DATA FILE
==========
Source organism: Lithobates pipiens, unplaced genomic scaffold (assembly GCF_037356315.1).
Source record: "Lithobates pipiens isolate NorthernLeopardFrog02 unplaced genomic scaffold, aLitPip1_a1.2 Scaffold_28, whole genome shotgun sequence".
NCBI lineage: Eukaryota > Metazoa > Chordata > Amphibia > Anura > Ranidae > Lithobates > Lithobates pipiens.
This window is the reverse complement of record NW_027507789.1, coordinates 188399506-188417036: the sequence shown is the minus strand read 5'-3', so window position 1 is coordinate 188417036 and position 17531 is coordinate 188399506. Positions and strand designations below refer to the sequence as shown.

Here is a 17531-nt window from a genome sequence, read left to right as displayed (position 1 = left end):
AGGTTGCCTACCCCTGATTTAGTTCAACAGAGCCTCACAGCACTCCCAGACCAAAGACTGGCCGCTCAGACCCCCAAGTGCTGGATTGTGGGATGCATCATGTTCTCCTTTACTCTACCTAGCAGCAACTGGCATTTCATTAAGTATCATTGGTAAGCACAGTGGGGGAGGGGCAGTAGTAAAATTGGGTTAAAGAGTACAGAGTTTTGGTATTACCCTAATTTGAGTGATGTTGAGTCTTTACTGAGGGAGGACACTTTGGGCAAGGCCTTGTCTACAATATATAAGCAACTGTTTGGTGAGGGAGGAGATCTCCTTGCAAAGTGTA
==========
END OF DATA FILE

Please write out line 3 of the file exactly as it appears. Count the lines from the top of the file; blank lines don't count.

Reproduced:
NCBI lineage: Eukaryota > Metazoa > Chordata > Amphibia > Anura > Ranidae > Lithobates > Lithobates pipiens.